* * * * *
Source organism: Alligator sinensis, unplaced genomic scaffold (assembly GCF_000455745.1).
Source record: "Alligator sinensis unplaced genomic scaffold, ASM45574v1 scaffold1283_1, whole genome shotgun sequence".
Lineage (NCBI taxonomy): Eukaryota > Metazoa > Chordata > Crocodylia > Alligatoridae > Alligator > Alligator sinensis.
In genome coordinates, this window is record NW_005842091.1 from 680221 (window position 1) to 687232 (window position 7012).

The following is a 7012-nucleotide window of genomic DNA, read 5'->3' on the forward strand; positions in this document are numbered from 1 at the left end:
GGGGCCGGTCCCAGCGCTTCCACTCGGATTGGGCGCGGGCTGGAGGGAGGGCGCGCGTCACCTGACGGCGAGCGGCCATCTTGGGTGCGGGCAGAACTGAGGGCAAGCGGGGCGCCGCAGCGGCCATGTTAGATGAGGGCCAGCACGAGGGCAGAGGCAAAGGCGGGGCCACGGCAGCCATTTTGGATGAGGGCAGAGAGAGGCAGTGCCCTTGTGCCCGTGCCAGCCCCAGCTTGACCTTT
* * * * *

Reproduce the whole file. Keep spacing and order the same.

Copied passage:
Source organism: Alligator sinensis, unplaced genomic scaffold (assembly GCF_000455745.1).
Source record: "Alligator sinensis unplaced genomic scaffold, ASM45574v1 scaffold1283_1, whole genome shotgun sequence".
Lineage (NCBI taxonomy): Eukaryota > Metazoa > Chordata > Crocodylia > Alligatoridae > Alligator > Alligator sinensis.
In genome coordinates, this window is record NW_005842091.1 from 680221 (window position 1) to 687232 (window position 7012).

The following is a 7012-nucleotide window of genomic DNA, read 5'->3' on the forward strand; positions in this document are numbered from 1 at the left end:
GGGGCCGGTCCCAGCGCTTCCACTCGGATTGGGCGCGGGCTGGAGGGAGGGCGCGCGTCACCTGACGGCGAGCGGCCATCTTGGGTGCGGGCAGAACTGAGGGCAAGCGGGGCGCCGCAGCGGCCATGTTAGATGAGGGCCAGCACGAGGGCAGAGGCAAAGGCGGGGCCACGGCAGCCATTTTGGATGAGGGCAGAGAGAGGCAGTGCCCTTGTGCCCGTGCCAGCCCCAGCTTGACCTTT